When you are doing your statement of purpose, first read the prompt. Keep in mind that answering that prompt is your goal. Even though they may never explicitly ask for all of this, the general format is: tell us who you are (that the application reader cannot learn from the rest of your application package), tell us why you are qualified, and tell us why you would be a good addition to our team. You should think of this essay as a way for you to personally introduce yourself to the reader and to convince the application reader that you are the perfect candidate. Keep in mind that this essay is only as good as the effort you put into it. After reading the prompt and taking the time to fully understand what they are asking, make an outline to answer the question. I find it helpful to give generic answers the first time around. Then, go back and find specific instances within your life that illustrate each of the points within your essay. I found that talking to my mom was really helpful because she reminded me of some life examples that I had not thought of. Since you want to stand apart from the crowd, pick aspects of your life that are unique and unusual, and focus on them. Rather than restating what you said in your resume and the rest of your application, either say new stuff or expand on what you have already said. After you are done thinking about your own life, it is time to do some research. Go online and find out as much about the company/school that you are applying to as you possibly can. Flag aspects that you are particularly interested in. Keep in mind: the more you read, the better your essay will be. If you are applying to schools, you should find a few professors that you are interested in. Now, you want to think about actually writing the essay. Keep in mind that your goal is to stand out from the crowd (in a good way, of course) and catch the reader's attention. The majority of the candidates will likely write a basic formulaic high school English essay answer. They will give introductory sentences to each of their paragraphs, then proceed to give a set of generic points and examples, and then summarize their points. They will likely have a rigid structure to their essay, and they will tell the reader explicitly that they are the best applicants for the job. After reading hundreds of these in a day, the reader is probably going to be a little cranky; the last thing (s)he wants to do is to read another generic essay. You DO NOT want to write your statement of purpose in this format. This is not a high school English essay. Your essay still has to flow, but the structure is going to be more fluid. Launch right into your essay; no need for a structured introduction. I like to throw a small anecdote at the start of the essay to catch the reader's attention from the start that makes my first point while easing the reader into my essay. The essay should then flow effortlessly from point to point. While the essay should have a structure, it should not feel forced or rigid. Furthermore, instead of trying to sound overly ambitious, be genuine and excited! Each of the points you make should be examples from your life rather than generic points. In the background section of the essay, make sure to covertly state how you fulfill the qualities that the reader is looking for in a candidate. Also, NEVER sell yourself short. Don't say anything negative about yourself. If you have some shortcoming that you feel the reader will notice and wonder about, address it by stating what you are doing to overcome that problem. It's okay if you have gone a little over the word limit on your first pass. Once you have finished your draft, put it aside for a day or two. Get a few people to read over your essay, and ask them to look specifically at which parts of your essay worked and which ones are not relevant. Then, read it for yourself. This time, you want to clean up your essay. Reading aloud helps me identify confusing parts. Now, shorten it. You are looking for fluff and repetition. Since the reader has to read many essays, you keep his/her attention best if you keep yours short. Eliminate weak and generic examples. Cut introductions. Tighten examples. Avoid repetition. Re-evaluate word choice. Repeat. Now would be a good time to give it to someone else to read. By this point, a professor, the Write Place director, and the career center can help perfect your essay. However, while reading others' comments, keep in mind that this is YOUR essay, not theirs. As a result, you can choose to accept or reject their advice. Finally, pat yourself on the back for a job well done. Kareem El Muslemany ('09) Writing a successful fellowship application is a lot about being detailed and specific, not just about dates and information, but about ideas and how they're connected. Answering the who, what, when, where, why questions will take you a long way to a coherent and forceful application. Then you've also got to write with excitement and enthusiasm: your reader has to know you're really curious and pumped about doing the research or embarking on the experience you've set out for yourself. Also, don't think too quickly that you have to do a fellowship alone. Many fellowships lend themselves to working in a team, so try brainstorming with friends about projects you could tackle together. -- Terin Mayer ('08)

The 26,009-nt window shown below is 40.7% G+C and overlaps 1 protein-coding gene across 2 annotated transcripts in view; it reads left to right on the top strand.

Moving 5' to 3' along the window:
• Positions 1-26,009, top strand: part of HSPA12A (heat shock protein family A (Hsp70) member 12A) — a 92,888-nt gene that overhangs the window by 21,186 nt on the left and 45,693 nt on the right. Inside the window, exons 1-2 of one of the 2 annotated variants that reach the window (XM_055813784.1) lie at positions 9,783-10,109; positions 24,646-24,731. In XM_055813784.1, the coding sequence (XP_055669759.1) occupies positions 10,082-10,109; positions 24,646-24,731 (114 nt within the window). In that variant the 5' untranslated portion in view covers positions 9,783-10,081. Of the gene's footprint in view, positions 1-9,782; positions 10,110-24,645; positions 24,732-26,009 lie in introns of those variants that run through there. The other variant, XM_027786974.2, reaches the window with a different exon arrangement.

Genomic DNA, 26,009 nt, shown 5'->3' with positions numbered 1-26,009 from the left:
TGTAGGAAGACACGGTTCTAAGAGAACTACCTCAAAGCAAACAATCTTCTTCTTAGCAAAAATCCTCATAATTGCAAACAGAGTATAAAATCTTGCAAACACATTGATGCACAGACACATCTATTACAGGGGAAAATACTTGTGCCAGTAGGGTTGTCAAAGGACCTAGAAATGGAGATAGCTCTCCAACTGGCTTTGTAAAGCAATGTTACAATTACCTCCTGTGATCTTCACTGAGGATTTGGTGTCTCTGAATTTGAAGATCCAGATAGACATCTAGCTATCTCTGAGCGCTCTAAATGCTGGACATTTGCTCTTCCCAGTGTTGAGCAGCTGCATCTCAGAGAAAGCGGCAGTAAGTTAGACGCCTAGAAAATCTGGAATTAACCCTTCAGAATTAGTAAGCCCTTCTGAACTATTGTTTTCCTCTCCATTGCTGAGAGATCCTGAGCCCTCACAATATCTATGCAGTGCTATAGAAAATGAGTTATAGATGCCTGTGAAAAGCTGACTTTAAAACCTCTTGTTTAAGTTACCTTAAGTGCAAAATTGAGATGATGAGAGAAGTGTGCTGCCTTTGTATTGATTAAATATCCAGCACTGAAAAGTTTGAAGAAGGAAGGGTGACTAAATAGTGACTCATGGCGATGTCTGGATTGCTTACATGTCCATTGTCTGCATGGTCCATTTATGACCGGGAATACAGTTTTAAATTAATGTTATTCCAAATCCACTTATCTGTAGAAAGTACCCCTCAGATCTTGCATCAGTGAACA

1. Revise, Revise, Revise.
2. Revise with at least two people who know you really well (e.g., they know your history, your future goals, how you want to get there).
3. Based on the prompt, add details related to your future goals and how you realized what you want to do. Basically, include enough information, and if it's well written, you can use that personal statement as a template for others.